Tuesday, October 22, 2019

Books I've Loved: Dig

I have been a longtime fan of A.S. King, and this book just proves why I'm right to rush out to read her new book as soon as it becomes available.

It's magnificent.

Like another book I loved this year (Bridge of Clay) it isn't the easiest book to read.  It's confusing to begin with, the characters not given names, but titles.  And then opening the book with a chapter about a pair of old people?

But as the book unfolds, the connections between these seemingly random strangers reveal themselves and the truths about why they are estranged from each other become clear.

I actually can't say a lot about the book here without ruining it for you.  It's a book I read in a single afternoon because once I started, I couldn't put it down.  It's about racism and tolerance, and family and the ways people divide and come together and misunderstandings that lead to a lifetime of isolation.  It's complex and honest and truthful.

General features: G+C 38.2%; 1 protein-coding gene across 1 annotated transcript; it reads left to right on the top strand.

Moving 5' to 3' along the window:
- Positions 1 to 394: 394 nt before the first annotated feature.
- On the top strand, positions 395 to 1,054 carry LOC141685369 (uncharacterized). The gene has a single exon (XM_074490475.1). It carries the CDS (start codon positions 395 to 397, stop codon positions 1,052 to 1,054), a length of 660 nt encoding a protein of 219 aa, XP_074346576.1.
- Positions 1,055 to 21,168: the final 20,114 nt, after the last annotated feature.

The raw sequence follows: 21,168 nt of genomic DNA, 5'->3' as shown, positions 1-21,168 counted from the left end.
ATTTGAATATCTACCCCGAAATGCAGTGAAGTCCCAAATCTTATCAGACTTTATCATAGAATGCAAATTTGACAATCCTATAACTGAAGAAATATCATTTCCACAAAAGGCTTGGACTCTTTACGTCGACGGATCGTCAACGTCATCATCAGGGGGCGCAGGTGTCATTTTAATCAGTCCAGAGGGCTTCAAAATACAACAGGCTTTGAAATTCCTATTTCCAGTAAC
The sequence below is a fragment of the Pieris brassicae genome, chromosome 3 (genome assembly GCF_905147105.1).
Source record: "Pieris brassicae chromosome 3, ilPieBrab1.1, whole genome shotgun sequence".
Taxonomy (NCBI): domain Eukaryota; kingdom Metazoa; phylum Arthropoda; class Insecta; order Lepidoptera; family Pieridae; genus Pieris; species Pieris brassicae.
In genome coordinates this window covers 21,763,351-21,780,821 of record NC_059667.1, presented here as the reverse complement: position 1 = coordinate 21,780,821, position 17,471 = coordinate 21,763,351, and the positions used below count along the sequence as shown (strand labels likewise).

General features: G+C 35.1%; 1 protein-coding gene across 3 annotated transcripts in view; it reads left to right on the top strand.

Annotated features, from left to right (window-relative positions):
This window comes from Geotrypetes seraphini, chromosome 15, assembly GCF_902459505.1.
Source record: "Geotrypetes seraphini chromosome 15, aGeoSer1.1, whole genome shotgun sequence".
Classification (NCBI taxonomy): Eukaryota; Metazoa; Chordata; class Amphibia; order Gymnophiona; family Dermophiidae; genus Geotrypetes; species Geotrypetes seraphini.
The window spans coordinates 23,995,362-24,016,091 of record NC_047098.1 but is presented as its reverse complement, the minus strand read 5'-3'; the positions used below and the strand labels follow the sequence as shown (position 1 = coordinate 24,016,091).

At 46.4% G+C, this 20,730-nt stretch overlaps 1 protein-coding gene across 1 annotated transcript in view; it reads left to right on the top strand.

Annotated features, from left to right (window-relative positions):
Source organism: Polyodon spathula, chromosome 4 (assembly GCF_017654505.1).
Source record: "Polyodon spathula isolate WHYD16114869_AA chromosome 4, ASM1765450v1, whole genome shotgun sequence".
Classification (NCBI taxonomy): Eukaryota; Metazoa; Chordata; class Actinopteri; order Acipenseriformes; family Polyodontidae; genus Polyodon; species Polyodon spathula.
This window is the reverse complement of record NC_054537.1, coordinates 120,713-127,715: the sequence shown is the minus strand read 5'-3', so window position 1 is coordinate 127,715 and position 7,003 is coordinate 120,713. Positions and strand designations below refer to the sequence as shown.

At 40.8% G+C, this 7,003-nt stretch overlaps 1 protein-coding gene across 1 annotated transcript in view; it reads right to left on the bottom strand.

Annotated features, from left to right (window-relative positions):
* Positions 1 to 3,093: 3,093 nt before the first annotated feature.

It's one of the best books I've read all year.

So just read it, okay?

And while I've put the blurb here for you, I don't think you should read it.  I didn't, and I'm glad I didn't because the book was so much more of an adventure and a pleasure without having read it.

But it's your choice....

The Shoveler, the Freak, CanIHelpYou?, Loretta the Flea-Circus Ring Mistress, and First-Class Malcolm. These are the five teenagers lost in the Hemmings family's maze of tangled secrets. Only a generation removed from being simple Pennsylvania potato farmers, Gottfried and Marla Hemmings managed to trade digging spuds for developing subdivisions and now sit atop a seven-figure bank account, wealth they've declined to pass on to their adult children or their teenage grand children.

"Because we want them to thrive," Marla always says.

What does thriving look like? Like carrying a snow shovel everywhere. Like selling pot at the Arby's drive-thru window. Like a first class ticket to Jamiaca between cancer treatments. Like a flea-circus in a doublewide. Like the GPS coordinates to a mound of dirt in a New Jersey forest.

As the rot just beneath the surface of the Hemmings precious white suburban respectability begins to spread, the far flung grand children gradually find their ways back to each other, just in time to uncover the terrible cost of maintaining the family name.

1 comment:

  1. It does sound interesting. I'll have to remember this one.